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Help: Kicking Up Bob's A-Dying?

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BULLY IN THE ALLEY


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Charley Noble 28 Aug 01 - 12:55 PM
Charley Noble 29 Aug 01 - 09:03 AM
JedMarum 29 Aug 01 - 09:39 AM
JedMarum 29 Aug 01 - 09:48 AM
wysiwyg 29 Aug 01 - 10:14 AM
JedMarum 29 Aug 01 - 10:21 AM
A Wandering Minstrel 29 Aug 01 - 11:54 AM
JedMarum 29 Aug 01 - 01:50 PM
Amos 29 Aug 01 - 02:26 PM
GUEST,Willa 29 Aug 01 - 03:31 PM
Charley Noble 29 Aug 01 - 05:16 PM
Bob Bolton 30 Aug 01 - 06:26 AM
JedMarum 30 Aug 01 - 09:24 AM
Charley Noble 30 Aug 01 - 09:54 AM
Charley Noble 30 Aug 01 - 10:02 AM
Charley Noble 31 Aug 01 - 09:54 AM
JedMarum 31 Aug 01 - 03:05 PM
Charley Noble 31 Aug 01 - 04:55 PM
Charley Noble 01 Sep 01 - 09:48 AM
Charley Noble 22 Nov 07 - 11:52 AM
MartinRyan 22 Nov 07 - 02:25 PM
Charley Noble 22 Nov 07 - 03:24 PM
MartinRyan 22 Nov 07 - 03:41 PM
Charley Noble 22 Nov 07 - 10:56 PM
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MartinRyan 25 Nov 07 - 03:09 PM
Charley Noble 25 Nov 07 - 06:31 PM
GUEST 22 Oct 12 - 03:14 AM
GUEST,999 22 Oct 12 - 03:21 AM
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Subject: Kicking Up Bob's A-Dying?
From: Charley Noble
Date: 28 Aug 01 - 12:55 PM

Here's a question that has puzzled some readers of Patrick O'Brian's Captain Aubrey series. In Master & Commander (and many subsequent books), pp. 187, is the first reference to sailors ashore "kicking up Bob's A-Dying" which clearly means having a spree. But is there an old tune called "Bob's A-Dying" – some jig, reel or hornpike that really existed by this title or is this another figment of O'Brian's fertile imagination?

To your search engines, me lads, on your mark, get set, GO!


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Subject: RE: Help: Kicking Up Bob's A-Dying?
From: Charley Noble
Date: 29 Aug 01 - 09:03 AM

Thought this was too challenging for the usual Mudcat stalwarts.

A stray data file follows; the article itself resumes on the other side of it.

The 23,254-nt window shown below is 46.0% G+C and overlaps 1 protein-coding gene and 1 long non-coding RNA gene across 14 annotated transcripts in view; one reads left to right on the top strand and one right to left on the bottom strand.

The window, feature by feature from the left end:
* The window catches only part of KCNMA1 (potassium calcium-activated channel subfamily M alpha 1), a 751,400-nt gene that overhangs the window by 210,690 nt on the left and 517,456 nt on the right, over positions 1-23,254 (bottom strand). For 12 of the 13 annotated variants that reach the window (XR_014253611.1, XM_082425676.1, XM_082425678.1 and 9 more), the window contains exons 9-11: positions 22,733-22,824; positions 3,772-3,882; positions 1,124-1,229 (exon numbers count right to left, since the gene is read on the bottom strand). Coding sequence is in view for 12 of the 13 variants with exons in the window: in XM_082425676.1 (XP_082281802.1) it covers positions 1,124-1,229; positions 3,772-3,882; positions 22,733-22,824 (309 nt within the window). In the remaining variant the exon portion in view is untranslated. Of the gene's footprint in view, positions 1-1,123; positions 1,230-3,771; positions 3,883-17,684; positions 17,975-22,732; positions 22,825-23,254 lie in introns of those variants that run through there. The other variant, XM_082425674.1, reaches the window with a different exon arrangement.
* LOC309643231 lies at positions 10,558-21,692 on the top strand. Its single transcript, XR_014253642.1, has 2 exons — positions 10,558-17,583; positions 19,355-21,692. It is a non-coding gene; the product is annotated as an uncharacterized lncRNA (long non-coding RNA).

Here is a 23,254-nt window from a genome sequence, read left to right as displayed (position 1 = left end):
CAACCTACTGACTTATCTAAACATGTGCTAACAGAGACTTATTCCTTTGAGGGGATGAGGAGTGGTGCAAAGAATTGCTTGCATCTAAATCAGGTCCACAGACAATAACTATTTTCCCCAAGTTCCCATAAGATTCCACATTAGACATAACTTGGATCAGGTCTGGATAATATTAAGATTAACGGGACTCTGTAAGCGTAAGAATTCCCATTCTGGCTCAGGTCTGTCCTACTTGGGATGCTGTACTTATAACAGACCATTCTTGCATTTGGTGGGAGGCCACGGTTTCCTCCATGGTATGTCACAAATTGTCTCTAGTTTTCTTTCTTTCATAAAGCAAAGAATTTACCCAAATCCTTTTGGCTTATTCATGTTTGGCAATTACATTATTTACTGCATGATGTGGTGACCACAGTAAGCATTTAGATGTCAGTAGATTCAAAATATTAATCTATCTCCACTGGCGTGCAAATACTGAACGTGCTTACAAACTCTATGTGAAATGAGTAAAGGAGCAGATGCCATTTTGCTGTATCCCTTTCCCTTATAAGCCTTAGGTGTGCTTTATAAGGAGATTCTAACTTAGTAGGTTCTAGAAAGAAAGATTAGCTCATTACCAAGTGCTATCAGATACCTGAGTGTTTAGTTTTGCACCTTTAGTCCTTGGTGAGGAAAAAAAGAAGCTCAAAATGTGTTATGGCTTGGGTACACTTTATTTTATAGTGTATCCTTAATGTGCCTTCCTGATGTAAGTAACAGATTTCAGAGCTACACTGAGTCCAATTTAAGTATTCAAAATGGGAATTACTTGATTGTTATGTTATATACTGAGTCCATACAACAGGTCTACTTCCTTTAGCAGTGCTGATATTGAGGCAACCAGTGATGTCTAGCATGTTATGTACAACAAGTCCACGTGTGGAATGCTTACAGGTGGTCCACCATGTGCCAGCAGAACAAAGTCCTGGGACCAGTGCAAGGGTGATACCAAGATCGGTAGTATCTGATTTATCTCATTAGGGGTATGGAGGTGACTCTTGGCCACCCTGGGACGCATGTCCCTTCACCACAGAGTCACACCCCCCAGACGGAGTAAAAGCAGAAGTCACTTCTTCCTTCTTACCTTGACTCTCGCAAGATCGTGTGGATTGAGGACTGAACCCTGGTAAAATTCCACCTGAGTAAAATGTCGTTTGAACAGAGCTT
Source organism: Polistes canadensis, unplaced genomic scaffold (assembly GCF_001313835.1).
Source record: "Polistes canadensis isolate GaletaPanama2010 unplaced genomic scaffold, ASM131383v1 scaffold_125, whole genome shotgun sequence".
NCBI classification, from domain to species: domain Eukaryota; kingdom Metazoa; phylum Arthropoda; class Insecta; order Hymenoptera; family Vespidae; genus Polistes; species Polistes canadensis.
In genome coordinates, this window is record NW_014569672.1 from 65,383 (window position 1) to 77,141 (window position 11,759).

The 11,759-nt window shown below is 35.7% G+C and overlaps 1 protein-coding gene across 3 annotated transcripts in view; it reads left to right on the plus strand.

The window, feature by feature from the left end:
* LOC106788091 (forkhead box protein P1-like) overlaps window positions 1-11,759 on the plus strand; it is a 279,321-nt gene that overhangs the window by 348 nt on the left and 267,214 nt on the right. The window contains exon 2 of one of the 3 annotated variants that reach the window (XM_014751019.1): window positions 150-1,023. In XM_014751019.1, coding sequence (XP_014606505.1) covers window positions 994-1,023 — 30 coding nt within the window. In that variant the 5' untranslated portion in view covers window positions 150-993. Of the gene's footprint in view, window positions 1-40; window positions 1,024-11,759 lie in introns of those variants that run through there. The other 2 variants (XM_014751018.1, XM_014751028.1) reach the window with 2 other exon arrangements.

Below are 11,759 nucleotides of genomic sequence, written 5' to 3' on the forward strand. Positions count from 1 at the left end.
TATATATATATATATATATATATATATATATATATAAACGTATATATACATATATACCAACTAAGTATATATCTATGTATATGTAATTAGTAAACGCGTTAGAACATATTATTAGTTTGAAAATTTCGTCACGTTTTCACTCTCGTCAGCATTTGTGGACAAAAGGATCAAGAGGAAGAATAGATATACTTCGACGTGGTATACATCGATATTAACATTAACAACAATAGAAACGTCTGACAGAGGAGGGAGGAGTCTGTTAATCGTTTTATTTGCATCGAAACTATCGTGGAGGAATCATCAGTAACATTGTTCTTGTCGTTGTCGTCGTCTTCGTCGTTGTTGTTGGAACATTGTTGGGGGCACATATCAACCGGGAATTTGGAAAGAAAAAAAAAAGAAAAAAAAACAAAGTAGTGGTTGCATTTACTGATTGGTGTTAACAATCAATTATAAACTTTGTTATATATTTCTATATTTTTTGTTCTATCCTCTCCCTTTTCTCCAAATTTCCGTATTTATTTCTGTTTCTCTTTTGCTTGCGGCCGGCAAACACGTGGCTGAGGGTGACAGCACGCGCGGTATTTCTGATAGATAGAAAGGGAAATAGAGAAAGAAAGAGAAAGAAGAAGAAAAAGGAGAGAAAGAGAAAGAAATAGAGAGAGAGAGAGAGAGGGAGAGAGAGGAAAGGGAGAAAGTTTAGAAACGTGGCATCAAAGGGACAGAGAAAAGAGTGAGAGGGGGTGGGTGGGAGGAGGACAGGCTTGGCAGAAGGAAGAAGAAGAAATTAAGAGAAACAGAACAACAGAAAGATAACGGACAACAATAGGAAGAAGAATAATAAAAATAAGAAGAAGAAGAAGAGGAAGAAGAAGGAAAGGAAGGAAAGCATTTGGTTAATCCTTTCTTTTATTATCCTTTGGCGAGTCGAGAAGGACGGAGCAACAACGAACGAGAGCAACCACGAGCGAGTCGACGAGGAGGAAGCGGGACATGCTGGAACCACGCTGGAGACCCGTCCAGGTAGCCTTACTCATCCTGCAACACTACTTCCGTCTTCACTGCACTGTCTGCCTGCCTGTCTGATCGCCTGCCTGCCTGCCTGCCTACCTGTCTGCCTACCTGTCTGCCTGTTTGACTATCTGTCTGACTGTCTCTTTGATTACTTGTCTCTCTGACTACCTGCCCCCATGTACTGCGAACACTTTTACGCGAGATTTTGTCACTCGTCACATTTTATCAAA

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Subject: RE: Help: Kicking Up Bob's A-Dying?
From: JedMarum
Date: 29 Aug 01 - 09:39 AM

I am not sure the thread title would attract the usual Patrick O Brien experts, among the MC crowd - and we have a few (enthusiasts, if not experts).

I'd love to know the answer too. In fact, I'd love to learn the tune. Is it in the DT?


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Subject: RE: Help: Kicking Up Bob's A-Dying?
From: JedMarum
Date: 29 Aug 01 - 09:48 AM

Charley, as I reread that passage I think it sounds more like a Cockney-style expression, rather then reference to a tune.


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Subject: RE: Help: Kicking Up Bob's A-Dying?
From: wysiwyg
Date: 29 Aug 01 - 10:14 AM

I was wondering if it was rhyming slang?

~S~


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Subject: RE: Help: Kicking Up Bob's A-Dying?
From: JedMarum
Date: 29 Aug 01 - 10:21 AM

It may be rhyming slang ... I don't know when that tradition started, this would have taken place early in the 19th century, Napoleanic Wars era, I guess.

If it isn't reference to a tune, I think it will be soon. I've been playing a bit with te idea this AM.


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Subject: RE: Help: Kicking Up Bob's A-Dying?
From: A Wandering Minstrel
Date: 29 Aug 01 - 11:54 AM

This doesn't appear to be genuine, at least its not in Covey-Crump (The Royal Navys official Dictionary of slang terms) nor can I turn up any reference with Google, AltaVista or Webcrawler.

Kick up your heels implies a dance or party

You could try running it past the good folks in the gunroom at www.hmssurprise.com

Its a nice thought though. a set of hornpipes called Blackstrap & Lobscouse/Bobs a-dyin/The Yellow Admiral followed by the irish air "Never in Life"


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Subject: RE: Help: Kicking Up Bob's A-Dying?
From: JedMarum
Date: 29 Aug 01 - 01:50 PM

We've got one. We'll post it ASAP.


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Subject: RE: Help: Kicking Up Bob's A-Dying?
From: Amos
Date: 29 Aug 01 - 02:26 PM

Bob's-a-Dying: In Nelson's day meant a 'stupendous, drunken bash'

from the Pusser Rum website. No etymology found.

A


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Subject: RE: Help: Kicking Up Bob's A-Dying?
From: GUEST,Willa
Date: 29 Aug 01 - 03:31 PM

Now that really takes me back. I've never heard the origin of the phrase, or thought to question it, but in my mother's family (the men were fishermen for many generations) making a tremendous fuss was referred to as 'playing up bob's i dy'. I've never seen it written, so that's the nearest I can get to it.


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Subject: RE: Help: Kicking Up Bob's A-Dying?
From: Charley Noble
Date: 29 Aug 01 - 05:16 PM